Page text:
Note: All links in the following paragraphs are completely optional reading and are included solely for the interest and amusement of the reader.
There isn't one right answer. Computer science means a lot of different things to a lot of different people. For some, it means building a web application that allows you to connect and keep up with your friends. For others, it means engineering self-driving cars. For yet others, it means lots and lots of math. And so on.
Generally speaking, computer science answers the following questions:
In this sense, computer science isn't about computers—that's closer to electrical engineering—and it isn't really a science—scientists discover, we invent.
All interesting problems in computer science are inherently complex—as are their solutions.
Consider your web browser, the program you're using to view this page. Clearly, it solves an interesting problem. It's also highly complex: when you type in a URL, your browser has to determine which server to contact, ask that server to give it the webpage you're looking for, download the webpage, interpret the webpage, and display it on your screen. Each of these steps contains its own complex parts.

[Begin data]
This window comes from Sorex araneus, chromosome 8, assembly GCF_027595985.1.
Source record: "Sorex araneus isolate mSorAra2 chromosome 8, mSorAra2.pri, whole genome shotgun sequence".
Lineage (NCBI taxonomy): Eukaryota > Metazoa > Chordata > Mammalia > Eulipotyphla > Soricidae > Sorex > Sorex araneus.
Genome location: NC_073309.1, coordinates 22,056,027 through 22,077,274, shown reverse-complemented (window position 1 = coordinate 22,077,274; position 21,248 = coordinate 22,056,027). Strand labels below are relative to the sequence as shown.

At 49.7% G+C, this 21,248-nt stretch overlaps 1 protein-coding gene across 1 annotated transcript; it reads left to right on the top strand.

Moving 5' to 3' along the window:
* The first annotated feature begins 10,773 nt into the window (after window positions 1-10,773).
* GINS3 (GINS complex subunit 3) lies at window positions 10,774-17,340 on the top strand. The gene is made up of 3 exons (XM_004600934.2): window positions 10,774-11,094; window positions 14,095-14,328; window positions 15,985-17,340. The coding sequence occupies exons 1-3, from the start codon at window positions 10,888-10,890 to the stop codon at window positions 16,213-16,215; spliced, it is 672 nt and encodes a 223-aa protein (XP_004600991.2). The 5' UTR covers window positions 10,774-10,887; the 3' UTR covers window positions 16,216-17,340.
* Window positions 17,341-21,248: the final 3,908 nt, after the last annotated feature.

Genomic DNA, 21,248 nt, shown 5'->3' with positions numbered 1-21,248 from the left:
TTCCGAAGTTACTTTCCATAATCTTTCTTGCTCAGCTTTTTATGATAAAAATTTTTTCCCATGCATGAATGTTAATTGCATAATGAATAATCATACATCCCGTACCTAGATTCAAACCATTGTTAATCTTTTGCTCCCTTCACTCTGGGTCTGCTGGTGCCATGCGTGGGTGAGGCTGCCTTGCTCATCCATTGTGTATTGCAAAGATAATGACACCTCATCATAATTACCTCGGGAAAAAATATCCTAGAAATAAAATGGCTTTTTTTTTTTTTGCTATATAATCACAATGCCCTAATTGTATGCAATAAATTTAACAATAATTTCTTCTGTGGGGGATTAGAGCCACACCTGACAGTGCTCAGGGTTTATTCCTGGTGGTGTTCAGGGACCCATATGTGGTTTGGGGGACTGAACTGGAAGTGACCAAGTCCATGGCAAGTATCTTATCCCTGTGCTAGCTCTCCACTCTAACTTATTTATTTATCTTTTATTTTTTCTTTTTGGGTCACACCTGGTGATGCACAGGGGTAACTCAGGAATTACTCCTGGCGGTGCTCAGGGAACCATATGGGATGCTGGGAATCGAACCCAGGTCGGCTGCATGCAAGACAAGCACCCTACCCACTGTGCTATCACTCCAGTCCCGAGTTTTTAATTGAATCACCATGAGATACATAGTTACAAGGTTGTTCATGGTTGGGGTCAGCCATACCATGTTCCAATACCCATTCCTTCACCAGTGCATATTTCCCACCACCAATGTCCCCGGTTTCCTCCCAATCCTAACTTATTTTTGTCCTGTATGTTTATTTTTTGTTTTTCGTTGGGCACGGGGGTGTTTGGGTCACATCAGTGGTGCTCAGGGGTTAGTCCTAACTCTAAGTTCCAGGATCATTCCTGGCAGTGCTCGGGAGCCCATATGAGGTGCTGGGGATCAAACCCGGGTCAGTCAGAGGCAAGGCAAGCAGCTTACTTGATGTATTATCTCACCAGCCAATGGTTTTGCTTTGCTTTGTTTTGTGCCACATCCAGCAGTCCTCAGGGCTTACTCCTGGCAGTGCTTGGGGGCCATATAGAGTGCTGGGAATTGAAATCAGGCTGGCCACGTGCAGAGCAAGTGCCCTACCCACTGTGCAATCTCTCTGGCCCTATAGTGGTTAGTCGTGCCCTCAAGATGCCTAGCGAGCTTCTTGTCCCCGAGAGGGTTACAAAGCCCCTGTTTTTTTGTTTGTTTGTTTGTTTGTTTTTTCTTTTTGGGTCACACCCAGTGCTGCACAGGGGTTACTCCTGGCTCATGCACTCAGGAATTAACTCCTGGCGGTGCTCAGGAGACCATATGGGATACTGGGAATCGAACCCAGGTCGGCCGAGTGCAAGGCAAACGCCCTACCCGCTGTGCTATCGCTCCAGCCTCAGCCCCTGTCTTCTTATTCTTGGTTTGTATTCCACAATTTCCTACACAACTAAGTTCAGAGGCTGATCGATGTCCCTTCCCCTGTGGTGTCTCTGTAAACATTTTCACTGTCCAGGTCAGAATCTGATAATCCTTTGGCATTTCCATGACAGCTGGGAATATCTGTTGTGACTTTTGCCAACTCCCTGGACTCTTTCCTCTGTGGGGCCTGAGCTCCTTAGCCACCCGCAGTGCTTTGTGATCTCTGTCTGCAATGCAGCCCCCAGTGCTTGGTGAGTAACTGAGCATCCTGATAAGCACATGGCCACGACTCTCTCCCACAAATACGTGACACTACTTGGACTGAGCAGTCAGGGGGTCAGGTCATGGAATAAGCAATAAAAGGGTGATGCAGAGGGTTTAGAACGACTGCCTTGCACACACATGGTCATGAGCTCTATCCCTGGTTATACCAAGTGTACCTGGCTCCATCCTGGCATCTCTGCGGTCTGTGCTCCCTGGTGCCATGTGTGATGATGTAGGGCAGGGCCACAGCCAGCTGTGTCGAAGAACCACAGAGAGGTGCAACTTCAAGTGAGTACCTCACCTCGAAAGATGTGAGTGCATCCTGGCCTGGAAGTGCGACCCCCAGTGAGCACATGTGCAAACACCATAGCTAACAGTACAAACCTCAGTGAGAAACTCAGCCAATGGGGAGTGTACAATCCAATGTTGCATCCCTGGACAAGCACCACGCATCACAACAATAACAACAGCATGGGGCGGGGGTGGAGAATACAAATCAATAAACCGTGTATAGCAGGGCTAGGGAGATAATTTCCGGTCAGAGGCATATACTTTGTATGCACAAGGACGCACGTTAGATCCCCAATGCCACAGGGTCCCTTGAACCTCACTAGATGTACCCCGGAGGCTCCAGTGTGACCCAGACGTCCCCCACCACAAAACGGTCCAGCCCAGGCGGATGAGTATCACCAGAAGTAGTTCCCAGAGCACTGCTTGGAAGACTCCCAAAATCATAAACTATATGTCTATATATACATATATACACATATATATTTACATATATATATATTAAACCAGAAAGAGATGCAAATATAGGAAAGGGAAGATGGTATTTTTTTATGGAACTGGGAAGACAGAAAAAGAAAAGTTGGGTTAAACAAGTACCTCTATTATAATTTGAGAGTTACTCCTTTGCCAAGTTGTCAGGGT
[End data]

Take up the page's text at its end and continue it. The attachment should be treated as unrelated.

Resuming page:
How does all of this fit together? In one word: abstraction! Abstraction allows us to treat a complicated process as a single unit, and to use that unit in an even more complex process.
We already use abstraction in our daily lives: To drive a car, we have to know how to steer and operate the pedals, but we don't have to know how the engine and drivechain work. To bake an apple pie, we need a recipe and an oven, but we need not grow our own apples or understand how they are grown. And to use the internet, we don't have to understand the protocols for requesting webpages—our browser abstracts that process away, so that anyone can browse the web quickly and easily.
In this course, we'll explore techniques for creating abstractions to solve problems.